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Me and Adolf

by Skeeter 

Posted: 02 December 2003
Word Count: 2314

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Me and Adolf

When I was little, my Mum once said to me that I looked like Adolf Hitler. How ironic it was then, that when I had a son, he should look exactly like Winston Churchill.

Don't get me wrong, I understood her point of view. I used to slick my hair down to look like one of the Beatles, but it never worked. At a distance, I can see how it might startle someone. I think in those days, only 20 years after the war, nerves were still raw. My mum had worried her way through Glen Miller, who looked exactly like Himmler; Buddy Holly, a dead ringer (pardon the expression) for Goebbels; and the entire Teddy Boy business, which had her regularly trying to phone Mr. Eden, since she was convinced they were the advance guard of a Fourth Reich.

For me at that time, I would personally have welcomed an incursion by the Fourth Reich. To spend your entire childhood and adolescence continually defined by the Nazi Party; well, it does take its toll. You begin to believe it. You begin to have dreams. If the Fourth Reich had wandered down our street, it would have felt like coming home. I would have invited them in to tea and given them crumpets and lemonade, just the sort of thing a leader should do, I reasoned to myself. Because it was quite possible that I was Adolf Hitler. I did feel I needed to be someone. I couldn't be (could I?), just plain old Malcolm Besstridge? Oh God no! I used to scream it silently to myself at night, after I'd tucked my Richmal Crompton book under my pillow. I was convinced I couldn’t be Hitler, because I wanted to be William in the books. God, how I ached to be William. How I wanted a gang, and an old barn, and a pocket full of mischief, and a dad who smoked a pipe and ate Stilton, and a little girlfriend called Violet with golden curls. But most of all; adventures, I wanted to have adventures.

"Tom," I said one day to my best friend. We were sitting on the wall outside what we romantically called ‘The Old House’ at the top of our road. It was just a larger than average house, the only one that wasn’t Council. Calling it ‘The Old House’ gave it an air of mystery.

"What?" said Tommy. I was the only one who called him Tom. I was proud of that.

"Do you think sometimes that we're not really ourselves and that we're someone else?" I asked.

"You what?" he said, scornfully. “You’re mental”, he added, for good measure. He always had a prosaic turn of mind. I doubt he understood me. "You're daft", he concluded, and looked away.

"But sometimes," I persevered, "sometimes it feels like that, doesn't it?" I gave him an anxious glance, keen to avoid ridicule.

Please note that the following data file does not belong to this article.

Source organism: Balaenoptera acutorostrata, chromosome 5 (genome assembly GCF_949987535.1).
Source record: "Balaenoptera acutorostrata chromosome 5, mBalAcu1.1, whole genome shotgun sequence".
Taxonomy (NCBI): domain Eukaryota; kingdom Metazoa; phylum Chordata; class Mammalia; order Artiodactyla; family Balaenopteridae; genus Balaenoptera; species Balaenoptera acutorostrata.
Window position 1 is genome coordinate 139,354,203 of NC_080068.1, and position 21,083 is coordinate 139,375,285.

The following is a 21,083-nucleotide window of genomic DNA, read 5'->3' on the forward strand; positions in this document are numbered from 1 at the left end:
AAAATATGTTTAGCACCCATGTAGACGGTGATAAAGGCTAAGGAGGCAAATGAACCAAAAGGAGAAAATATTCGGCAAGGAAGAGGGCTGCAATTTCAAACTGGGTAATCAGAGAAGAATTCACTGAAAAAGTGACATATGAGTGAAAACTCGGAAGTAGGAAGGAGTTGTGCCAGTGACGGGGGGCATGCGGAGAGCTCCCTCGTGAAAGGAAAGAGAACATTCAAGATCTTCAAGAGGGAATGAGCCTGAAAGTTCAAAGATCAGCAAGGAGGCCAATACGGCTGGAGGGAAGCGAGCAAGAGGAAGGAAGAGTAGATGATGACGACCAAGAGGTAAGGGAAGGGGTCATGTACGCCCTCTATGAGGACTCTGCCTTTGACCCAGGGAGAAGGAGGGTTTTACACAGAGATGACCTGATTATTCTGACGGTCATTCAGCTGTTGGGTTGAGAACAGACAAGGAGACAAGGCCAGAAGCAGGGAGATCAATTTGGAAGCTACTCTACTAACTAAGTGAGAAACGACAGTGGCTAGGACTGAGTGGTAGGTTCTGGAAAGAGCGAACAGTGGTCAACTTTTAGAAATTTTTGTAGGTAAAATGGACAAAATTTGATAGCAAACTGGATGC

“Look, I’m me and you’re you”, he drove the point home by gestures, indicating both of us in turn.

“I know that, Tom,” I said, “but sometimes, don’t you feel maybe you were born someone else?”

“If I was born someone else, how come I’m called Tommy Collins?” he asked derisively.

I took a mental deep breath. “But say, for example, we were really William and Ginger, but we weren’t in that world at the moment, and all we had to do is find the key and we’d be in that world, not this one?”

But Tommy Collins just sniffed. He sniffed when he didn’t understand something, and wanted to dismiss it. He sniffed because he was afraid there was a world he would never be able to understand. But not me. I had dreams. I had dreams of understanding Shakespeare. I had dreams of actually liking classical music. Dreams of one day having a girlfriend called Rebecca, or even better, Tamsin.

I realized I was never going to be William. There was no-one to be in my gang. And my dad was never going to eat Stilton. He thought it was a kind of car. He was only interested in cars. And there were no fields around me to have adventures in. Tom was a dead loss, a non-starter. But who, or what, could a boy like me be? A boy who desperately wanted to be William, but who looked like Adolf Hitler? I found myself sucked inexorably into my Mum’s anxiety that I was somehow the re-incarnation of the leader of the Nazi party. I began to arrange my hair more and more like one of the Beatles, because apparently that made me look more like Adolf than ever. But my knowledge was lacking, woeful in fact. I didn’t even know what Fascism was, but it looked kind of romantic in the pictures you got. Usually someone carrying a torch. I liked the idea of me carrying a flaming torch. It was a bit like the Olympics. It did cross my mind that Adolf Hitler wouldn’t normally be prancing around his bedroom singing “Back in the USSR” down a broom handle. Too many unhappy memories, for a start.